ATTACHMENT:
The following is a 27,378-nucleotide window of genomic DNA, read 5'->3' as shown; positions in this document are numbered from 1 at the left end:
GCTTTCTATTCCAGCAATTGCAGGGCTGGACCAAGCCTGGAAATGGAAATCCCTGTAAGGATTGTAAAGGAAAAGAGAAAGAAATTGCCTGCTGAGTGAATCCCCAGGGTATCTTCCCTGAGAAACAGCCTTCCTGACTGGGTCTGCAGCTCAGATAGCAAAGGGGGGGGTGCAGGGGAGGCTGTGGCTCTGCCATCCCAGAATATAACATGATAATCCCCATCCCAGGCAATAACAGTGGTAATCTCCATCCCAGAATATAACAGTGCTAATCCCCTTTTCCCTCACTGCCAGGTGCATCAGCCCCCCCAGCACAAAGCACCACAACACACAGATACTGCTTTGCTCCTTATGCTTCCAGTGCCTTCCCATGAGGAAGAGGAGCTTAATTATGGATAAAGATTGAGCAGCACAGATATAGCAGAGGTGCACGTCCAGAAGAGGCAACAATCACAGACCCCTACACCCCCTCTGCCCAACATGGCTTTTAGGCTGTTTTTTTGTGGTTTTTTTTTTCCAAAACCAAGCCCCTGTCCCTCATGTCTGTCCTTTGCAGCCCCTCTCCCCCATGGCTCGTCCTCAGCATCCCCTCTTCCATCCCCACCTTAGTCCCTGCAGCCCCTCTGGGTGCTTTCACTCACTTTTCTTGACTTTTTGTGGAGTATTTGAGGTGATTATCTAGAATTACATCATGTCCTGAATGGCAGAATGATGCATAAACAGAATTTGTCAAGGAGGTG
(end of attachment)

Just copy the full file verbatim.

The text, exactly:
The following is a 27,378-nucleotide window of genomic DNA, read 5'->3' as shown; positions in this document are numbered from 1 at the left end:
GCTTTCTATTCCAGCAATTGCAGGGCTGGACCAAGCCTGGAAATGGAAATCCCTGTAAGGATTGTAAAGGAAAAGAGAAAGAAATTGCCTGCTGAGTGAATCCCCAGGGTATCTTCCCTGAGAAACAGCCTTCCTGACTGGGTCTGCAGCTCAGATAGCAAAGGGGGGGGTGCAGGGGAGGCTGTGGCTCTGCCATCCCAGAATATAACATGATAATCCCCATCCCAGGCAATAACAGTGGTAATCTCCATCCCAGAATATAACAGTGCTAATCCCCTTTTCCCTCACTGCCAGGTGCATCAGCCCCCCCAGCACAAAGCACCACAACACACAGATACTGCTTTGCTCCTTATGCTTCCAGTGCCTTCCCATGAGGAAGAGGAGCTTAATTATGGATAAAGATTGAGCAGCACAGATATAGCAGAGGTGCACGTCCAGAAGAGGCAACAATCACAGACCCCTACACCCCCTCTGCCCAACATGGCTTTTAGGCTGTTTTTTTGTGGTTTTTTTTTTCCAAAACCAAGCCCCTGTCCCTCATGTCTGTCCTTTGCAGCCCCTCTCCCCCATGGCTCGTCCTCAGCATCCCCTCTTCCATCCCCACCTTAGTCCCTGCAGCCCCTCTGGGTGCTTTCACTCACTTTTCTTGACTTTTTGTGGAGTATTTGAGGTGATTATCTAGAATTACATCATGTCCTGAATGGCAGAATGATGCATAAACAGAATTTGTCAAGGAGGTG